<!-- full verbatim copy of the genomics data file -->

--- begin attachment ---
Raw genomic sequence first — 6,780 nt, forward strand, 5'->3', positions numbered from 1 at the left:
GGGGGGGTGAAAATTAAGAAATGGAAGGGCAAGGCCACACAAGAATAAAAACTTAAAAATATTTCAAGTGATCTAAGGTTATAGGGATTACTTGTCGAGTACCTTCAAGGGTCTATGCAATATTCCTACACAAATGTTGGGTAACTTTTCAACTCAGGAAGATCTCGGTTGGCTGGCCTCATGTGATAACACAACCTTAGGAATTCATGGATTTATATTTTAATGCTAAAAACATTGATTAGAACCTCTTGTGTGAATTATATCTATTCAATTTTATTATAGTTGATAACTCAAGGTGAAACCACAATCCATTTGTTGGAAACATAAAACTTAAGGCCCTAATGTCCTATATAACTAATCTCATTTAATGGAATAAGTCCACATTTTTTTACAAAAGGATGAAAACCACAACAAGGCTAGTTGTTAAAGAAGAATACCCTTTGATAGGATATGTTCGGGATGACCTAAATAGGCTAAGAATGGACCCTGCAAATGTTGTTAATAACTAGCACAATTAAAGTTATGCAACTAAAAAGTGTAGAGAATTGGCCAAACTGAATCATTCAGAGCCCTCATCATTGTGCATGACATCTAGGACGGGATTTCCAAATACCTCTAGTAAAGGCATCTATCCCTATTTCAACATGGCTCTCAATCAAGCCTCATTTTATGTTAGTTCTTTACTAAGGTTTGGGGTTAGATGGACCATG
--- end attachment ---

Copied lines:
Raw genomic sequence first — 6,780 nt, forward strand, 5'->3', positions numbered from 1 at the left:
GGGGGGGTGAAAATTAAGAAATGGAAGGGCAAGGCCACACAAGAATAAAAACTTAAAAATATTTCAAGTGATCTAAGGTTATAGGGATTACTTGTCGAGTACCTTCAAGGGTCTATGCAATATTCCTACACAAATGTTGGGTAACTTTTCAACTCAGGAAGATCTCGGTTGGCTGGCCTCATGTGATAACACAACCTTAGGAATTCATGGATTTATATTTTAATGCTAAAAACATTGATTAGAACCTCTTGTGTGAATTATATCTATTCAATTTTATTATAGTTGATAACTCAAGGTGAAACCACAATCCATTTGTTGGAAACATAAAACTTAAGGCCCTAATGTCCTATATAACTAATCTCATTTAATGGAATAAGTCCACATTTTTTTACAAAAGGATGAAAACCACAACAAGGCTAGTTGTTAAAGAAGAATACCCTTTGATAGGATATGTTCGGGATGACCTAAATAGGCTAAGAATGGACCCTGCAAATGTTGTTAATAACTAGCACAATTAAAGTTATGCAACTAAAAAGTGTAGAGAATTGGCCAAACTGAATCATTCAGAGCCCTCATCATTGTGCATGACATCTAGGACGGGATTTCCAAATACCTCTAGTAAAGGCATCTATCCCTATTTCAACATGGCTCTCAATCAAGCCTCATTTTATGTTAGTTCTTTACTAAGGTTTGGGGTTAGATGGACCATG